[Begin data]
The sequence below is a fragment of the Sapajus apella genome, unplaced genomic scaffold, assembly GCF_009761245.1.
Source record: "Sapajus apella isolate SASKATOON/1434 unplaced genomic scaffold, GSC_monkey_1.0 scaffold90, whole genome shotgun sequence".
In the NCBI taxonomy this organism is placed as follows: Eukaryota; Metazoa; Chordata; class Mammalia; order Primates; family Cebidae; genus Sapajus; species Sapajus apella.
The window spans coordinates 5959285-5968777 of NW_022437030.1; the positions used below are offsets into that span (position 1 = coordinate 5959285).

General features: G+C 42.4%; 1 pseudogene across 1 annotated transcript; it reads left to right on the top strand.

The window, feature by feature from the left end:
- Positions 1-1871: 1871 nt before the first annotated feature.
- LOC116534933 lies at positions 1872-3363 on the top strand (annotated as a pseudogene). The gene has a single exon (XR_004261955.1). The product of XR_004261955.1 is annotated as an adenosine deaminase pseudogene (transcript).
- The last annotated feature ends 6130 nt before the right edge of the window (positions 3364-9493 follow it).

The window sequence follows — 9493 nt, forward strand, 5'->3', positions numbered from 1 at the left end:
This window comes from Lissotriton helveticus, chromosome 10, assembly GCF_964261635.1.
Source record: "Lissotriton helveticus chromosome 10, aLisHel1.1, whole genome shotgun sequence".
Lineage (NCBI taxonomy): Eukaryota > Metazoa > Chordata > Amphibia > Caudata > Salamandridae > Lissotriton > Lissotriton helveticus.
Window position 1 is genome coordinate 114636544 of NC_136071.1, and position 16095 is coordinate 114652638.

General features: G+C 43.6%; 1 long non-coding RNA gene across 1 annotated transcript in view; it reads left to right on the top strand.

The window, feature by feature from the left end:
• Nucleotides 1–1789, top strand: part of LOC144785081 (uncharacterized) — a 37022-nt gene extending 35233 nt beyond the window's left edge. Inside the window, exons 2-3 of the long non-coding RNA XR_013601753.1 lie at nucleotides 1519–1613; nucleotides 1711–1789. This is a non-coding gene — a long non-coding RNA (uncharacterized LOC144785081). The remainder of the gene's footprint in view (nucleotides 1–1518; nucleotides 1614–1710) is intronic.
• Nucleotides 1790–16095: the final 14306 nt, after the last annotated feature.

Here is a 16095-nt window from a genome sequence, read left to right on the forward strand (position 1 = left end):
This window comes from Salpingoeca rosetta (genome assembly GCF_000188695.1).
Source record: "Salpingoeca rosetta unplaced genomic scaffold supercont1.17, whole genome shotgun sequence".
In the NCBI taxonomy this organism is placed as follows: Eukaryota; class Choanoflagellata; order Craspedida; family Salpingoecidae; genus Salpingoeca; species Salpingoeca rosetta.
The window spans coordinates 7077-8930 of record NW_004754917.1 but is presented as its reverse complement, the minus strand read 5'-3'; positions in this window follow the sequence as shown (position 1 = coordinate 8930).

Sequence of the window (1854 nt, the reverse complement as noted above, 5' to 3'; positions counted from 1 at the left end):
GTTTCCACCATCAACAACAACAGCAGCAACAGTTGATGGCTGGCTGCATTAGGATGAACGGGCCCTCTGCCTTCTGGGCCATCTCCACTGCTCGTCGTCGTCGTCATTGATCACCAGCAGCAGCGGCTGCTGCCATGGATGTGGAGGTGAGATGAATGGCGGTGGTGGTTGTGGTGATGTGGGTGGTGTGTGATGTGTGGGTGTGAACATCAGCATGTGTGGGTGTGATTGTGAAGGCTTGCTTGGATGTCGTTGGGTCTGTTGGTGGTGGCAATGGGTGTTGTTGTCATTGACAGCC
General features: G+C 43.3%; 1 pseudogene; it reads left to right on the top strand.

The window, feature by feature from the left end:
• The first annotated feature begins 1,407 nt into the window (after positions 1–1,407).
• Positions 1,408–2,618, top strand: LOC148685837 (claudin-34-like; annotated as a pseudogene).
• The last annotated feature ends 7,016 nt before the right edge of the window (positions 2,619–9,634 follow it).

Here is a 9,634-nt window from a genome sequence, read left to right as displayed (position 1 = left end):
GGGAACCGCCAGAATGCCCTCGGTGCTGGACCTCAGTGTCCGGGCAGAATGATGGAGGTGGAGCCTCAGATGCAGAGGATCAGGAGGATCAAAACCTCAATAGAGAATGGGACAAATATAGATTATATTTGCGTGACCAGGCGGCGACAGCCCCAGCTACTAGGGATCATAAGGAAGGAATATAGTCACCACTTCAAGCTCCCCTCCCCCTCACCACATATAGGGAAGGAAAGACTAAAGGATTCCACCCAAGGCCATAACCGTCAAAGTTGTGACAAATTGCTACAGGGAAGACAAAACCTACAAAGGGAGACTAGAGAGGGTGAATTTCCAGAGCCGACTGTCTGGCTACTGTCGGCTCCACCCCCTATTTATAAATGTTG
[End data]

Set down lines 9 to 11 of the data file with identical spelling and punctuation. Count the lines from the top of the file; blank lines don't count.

- The last annotated feature ends 6130 nt before the right edge of the window (positions 3364-9493 follow it).

The window sequence follows — 9493 nt, forward strand, 5'->3', positions numbered from 1 at the left end:
This window comes from Lissotriton helveticus, chromosome 10, assembly GCF_964261635.1.